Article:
CHICAGO - The Ramsey County, Minn. board of commissioners approved spending $10.55 million to purchase a sports complex financed with $27 million of now-defaulted bonds sold by Vadnais Heights.
The sale is expected to close by June 30, according to a bondholder notice.
A Ramsey County judge cleared the way for the sale to the county at the request of the trustee in an order April 29.
A group of the bondholders had attempted to block the sale in hopes of recouping more of their investment through the continued operation of the facility.
Attorneys for the trustee US Bank NA countered that the sale was in the best interest of bondholders.
US Bank began pursuing a sale of the facility last year in an effort to recoup funds for bondholders but a previous agreement fell through. Ramsey County was among the original three offers considered.
The county will finance its purchase with an internal loan from its capital projects fund. Most board members said they believe the deal was worth it given the newness of the facility.
Ahead of the sale, the county had been conducting due diligence assisted by financial advisory firm Ehlers to determine the financial risks and whether the facility could support itself financially and cover repayment of the loan.
The review found the facility should generate sufficient net revenue to cover the annual $500,000 loan payment over 20 years with additional revenues going to cover improvements and other potential costs.
The city of Vadnais Heights in 2010 sold the bonds through its economic development authority to finance construction of the complex. The city of 12,000 is located outside St. Paul.
The bonds were supported by a master lease agreement and repaid with those lease payments. As the complex struggled, the city subsidized debt service, but the council decided last year it could no longer afford the assistance and cancelled its lease and aid. The city argued it was simply exercising its legal rights under the lease agreement.
In 2011, the facility generated $300,000 toward $1.6 million of annual debt service on the bonds that mature in 2041. The city provided $500,000 to fully cover an August 2012 debt service payment. Under its master lease agreement, Vadnais Heights is able to decide annually whether to cancel the lease.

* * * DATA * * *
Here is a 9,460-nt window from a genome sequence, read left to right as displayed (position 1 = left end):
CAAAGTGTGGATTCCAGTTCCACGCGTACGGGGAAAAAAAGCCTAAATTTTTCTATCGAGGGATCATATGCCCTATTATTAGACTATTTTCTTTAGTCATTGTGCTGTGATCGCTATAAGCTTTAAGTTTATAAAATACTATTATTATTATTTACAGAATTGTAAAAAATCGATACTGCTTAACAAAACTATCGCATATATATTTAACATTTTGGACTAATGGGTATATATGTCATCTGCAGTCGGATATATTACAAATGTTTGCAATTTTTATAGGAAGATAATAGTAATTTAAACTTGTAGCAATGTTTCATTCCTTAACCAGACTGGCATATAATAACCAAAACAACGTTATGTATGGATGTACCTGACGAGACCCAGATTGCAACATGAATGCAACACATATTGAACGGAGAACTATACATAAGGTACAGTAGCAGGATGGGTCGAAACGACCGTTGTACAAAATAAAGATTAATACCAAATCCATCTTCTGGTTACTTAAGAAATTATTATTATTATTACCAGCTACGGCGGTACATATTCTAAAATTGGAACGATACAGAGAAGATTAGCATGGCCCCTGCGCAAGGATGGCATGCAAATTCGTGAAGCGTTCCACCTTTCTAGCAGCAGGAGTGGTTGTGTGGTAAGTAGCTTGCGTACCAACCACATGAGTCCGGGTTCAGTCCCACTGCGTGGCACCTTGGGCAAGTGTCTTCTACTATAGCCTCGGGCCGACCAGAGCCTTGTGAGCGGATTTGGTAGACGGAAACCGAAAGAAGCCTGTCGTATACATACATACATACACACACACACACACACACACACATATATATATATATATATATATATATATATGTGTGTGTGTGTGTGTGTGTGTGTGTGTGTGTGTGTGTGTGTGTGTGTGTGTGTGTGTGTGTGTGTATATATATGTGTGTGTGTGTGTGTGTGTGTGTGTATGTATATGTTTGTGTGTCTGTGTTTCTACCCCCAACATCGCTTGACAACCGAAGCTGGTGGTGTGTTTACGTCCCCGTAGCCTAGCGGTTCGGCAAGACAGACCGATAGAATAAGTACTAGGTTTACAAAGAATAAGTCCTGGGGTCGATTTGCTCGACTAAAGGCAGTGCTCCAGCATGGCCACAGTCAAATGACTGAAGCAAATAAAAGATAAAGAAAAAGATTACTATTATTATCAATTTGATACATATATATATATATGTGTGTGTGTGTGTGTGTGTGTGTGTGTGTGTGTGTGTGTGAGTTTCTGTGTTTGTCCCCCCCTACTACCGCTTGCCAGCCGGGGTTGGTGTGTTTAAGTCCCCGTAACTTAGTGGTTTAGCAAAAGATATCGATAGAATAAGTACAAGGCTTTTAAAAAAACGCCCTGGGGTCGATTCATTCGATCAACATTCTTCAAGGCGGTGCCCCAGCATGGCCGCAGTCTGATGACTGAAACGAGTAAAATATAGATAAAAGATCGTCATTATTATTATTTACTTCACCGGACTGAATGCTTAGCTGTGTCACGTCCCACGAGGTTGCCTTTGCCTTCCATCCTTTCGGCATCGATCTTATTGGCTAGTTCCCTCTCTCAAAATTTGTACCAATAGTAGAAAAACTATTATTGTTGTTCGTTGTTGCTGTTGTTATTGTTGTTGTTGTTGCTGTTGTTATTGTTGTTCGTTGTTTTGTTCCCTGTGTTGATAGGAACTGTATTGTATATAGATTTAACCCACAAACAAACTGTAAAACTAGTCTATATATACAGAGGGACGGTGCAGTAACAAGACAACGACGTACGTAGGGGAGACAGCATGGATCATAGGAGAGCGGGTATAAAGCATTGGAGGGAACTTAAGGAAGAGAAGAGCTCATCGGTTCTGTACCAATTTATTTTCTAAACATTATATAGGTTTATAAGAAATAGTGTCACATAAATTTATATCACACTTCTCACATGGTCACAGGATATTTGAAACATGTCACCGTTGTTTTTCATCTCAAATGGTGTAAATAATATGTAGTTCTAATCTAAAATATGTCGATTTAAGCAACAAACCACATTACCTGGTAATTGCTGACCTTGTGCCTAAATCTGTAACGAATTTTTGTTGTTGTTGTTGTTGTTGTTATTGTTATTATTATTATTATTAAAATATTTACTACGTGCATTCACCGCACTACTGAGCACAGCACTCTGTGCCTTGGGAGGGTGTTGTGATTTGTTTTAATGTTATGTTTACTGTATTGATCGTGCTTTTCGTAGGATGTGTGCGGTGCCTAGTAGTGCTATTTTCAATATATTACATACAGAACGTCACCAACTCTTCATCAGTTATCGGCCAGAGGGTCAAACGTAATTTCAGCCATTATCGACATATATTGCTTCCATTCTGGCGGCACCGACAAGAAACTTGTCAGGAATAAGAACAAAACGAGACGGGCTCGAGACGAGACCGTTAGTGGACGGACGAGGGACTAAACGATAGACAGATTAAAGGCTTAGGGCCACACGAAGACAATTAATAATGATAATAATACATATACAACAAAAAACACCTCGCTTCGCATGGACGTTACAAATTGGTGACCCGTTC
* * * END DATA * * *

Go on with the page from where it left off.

The project failed to generate sufficient revenues to cover the full principal payment owed on the bonds in February, 2013, or to cover interest due on $2 million of unrated subordinated series D bonds.
The trustee tapped reserves to make the full debt service payment due Feb. 1 on three parity series of bonds totaling $25 million. Previously, events of default had been triggered, but the Feb. 1 principal default marked the first payment default. The trustee also tapped reserves to cover interest on the three parity series of bonds due in August 2013.
The decision to renege on the lease and eventually default prompted Moody's Investors Service and Standard & Poor's to strip the city of its investment grade general obligation ratings.
The trustee has warned in prior notices that any potential sale was not expected to generate enough to repay all principal and interest owed on the bonds. Bondholders would receive the net proceeds after various fees and expenses and a broker's commission are paid.
The proceeds were used to acquire 10 acres of land and build the 100,000-square-foot domed multi-sport facility with a two-rink ice arena. The city served as the tenant, leasing the facility for a rental payment equal to the its annual operating budget, including debt service.
The bonds have traded most recently in the 30 cents to 40 cents on the dollar range
The trustee reported in its most recent notice that it would seek another court hearing regarding distribution of the sale proceeds, which will be deposited into a special trust account.